My six grandkids are my pride and joy. But make no mistake about it--they are an expensive joy. They all live at least two hours from my home, and each expects to spend a week with Grandma this summer, where they expect to be wined and dined and entertained. Fortunately, apple juice and picnics qualify as wining and dining. Entertainment takes more thought, and this year, I am determined to keep the costs of entertainment down.
I take my grandkids in pairs. First to come will be the 4 year old grandson and his 5 year old sister. The following week, they will return home and I'll have their two older sisters, ages 9 and 10. The third week, I'll have my 14 year old grandson. He has an 18 year old sister who is headed for college and considers herself too old to come with him, though she will probably come for one week-end while her brother is here.
I've been exploring what is available for free in and around my city. It helps that this is the major urban area in the state.
Back in March, when I got my tax return, I invested $250 in a family + grandchildren pass at both the local science museum and the local zoo. While I got the passes to use with my grandkids, I've already recovered the value of each just for myself and my daughter along with various visitors I've had the last few months.
The great thing about a pass is that I don't feel guilty spending only an hour or two at the museum or the zoo because I know I can always come back without spending more money.
For my youngest grandchildren, the local library promises to be a major resource. All the branches have twice-weekly readings and storytelling for toddlers. They also have arts & crafts on Saturday mornings.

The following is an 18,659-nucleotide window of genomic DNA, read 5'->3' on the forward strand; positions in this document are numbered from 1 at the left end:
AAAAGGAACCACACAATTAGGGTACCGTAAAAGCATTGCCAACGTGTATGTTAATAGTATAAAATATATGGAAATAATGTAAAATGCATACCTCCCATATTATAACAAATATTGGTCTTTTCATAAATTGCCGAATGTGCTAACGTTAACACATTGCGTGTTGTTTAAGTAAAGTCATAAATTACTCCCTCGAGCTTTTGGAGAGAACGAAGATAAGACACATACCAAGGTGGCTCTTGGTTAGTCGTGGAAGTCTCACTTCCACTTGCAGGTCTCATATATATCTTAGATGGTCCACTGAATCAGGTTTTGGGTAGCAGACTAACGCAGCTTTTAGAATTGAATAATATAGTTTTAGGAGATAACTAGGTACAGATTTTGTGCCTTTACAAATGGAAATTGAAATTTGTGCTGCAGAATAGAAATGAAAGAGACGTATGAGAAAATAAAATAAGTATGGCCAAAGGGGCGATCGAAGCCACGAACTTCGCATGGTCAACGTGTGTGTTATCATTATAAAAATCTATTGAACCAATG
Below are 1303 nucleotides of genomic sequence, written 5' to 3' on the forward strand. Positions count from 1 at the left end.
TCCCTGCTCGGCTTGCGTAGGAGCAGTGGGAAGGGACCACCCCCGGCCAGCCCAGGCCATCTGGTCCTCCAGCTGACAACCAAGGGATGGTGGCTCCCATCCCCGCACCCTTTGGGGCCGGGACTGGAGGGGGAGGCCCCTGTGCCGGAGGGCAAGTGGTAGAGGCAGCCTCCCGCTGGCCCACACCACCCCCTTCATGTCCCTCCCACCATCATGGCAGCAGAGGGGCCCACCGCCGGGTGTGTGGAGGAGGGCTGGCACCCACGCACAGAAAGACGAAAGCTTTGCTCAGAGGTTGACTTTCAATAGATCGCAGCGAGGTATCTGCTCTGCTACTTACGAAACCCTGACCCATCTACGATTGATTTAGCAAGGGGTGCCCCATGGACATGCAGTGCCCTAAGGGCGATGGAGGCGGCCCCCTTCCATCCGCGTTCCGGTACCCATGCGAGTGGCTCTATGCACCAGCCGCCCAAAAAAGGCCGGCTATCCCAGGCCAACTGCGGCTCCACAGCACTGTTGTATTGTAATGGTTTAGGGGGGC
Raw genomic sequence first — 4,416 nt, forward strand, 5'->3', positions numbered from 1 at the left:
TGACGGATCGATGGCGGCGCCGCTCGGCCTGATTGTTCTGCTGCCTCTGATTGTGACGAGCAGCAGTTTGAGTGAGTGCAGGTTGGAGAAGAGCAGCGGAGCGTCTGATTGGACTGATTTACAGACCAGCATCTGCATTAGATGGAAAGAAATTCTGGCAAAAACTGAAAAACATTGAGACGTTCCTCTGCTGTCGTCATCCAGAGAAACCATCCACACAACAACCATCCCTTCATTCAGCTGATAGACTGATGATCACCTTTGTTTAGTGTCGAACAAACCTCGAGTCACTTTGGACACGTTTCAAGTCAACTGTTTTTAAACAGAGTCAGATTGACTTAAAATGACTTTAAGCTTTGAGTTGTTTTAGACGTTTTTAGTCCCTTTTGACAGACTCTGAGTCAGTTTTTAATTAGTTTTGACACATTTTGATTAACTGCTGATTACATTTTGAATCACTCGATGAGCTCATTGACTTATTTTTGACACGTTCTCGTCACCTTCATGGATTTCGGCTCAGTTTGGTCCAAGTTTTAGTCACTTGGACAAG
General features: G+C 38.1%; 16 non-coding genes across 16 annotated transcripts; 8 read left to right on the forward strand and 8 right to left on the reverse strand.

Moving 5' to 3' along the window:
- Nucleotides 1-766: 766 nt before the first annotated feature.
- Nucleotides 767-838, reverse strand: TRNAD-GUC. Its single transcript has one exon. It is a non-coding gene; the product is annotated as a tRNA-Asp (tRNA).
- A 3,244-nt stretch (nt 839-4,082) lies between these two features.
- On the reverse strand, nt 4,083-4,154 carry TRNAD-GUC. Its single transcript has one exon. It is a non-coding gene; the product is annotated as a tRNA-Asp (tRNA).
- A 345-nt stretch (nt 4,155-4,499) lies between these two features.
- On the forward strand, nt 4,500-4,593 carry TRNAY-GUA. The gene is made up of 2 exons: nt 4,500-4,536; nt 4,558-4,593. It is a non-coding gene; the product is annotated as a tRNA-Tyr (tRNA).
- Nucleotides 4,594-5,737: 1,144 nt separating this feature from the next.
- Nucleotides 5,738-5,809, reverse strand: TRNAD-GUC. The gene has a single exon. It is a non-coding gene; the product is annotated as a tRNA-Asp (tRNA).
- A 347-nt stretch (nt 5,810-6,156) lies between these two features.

The city parks department has free children's programs plus lunch on weekdays. I live within walking distance of two different city parks featuring these programs. One of the parks has a sophisticated, monitored waterworks that will be particularly useful if, as I suspect it will be, it is hot outdoors. I can use the city parks programs not only for the toddlers, but for the two older girls as well.
The nearby wetlands park has a free parent/child guided walk every Friday morning.
The neighborhood association sponsers Friday evening concerts. I wonder if two picnics a day will be overkill?
Entertainment for the 14 year old may be tougher, since his taste runs more toward video arcades and first-run movies. But I now have a secret weapon for the movies--one of my daughters is a manager at a local mall multi-plex. I may still have to buy price-inflated popcorn, but admission will be free. And another daughter lives in a complex with a swimming pool, which I think my grandson will enjoy.
While there will be a cost to having my grandkids this summer, I am surprised at the number of ways I should be able to hold down expense without cutting down on their fun.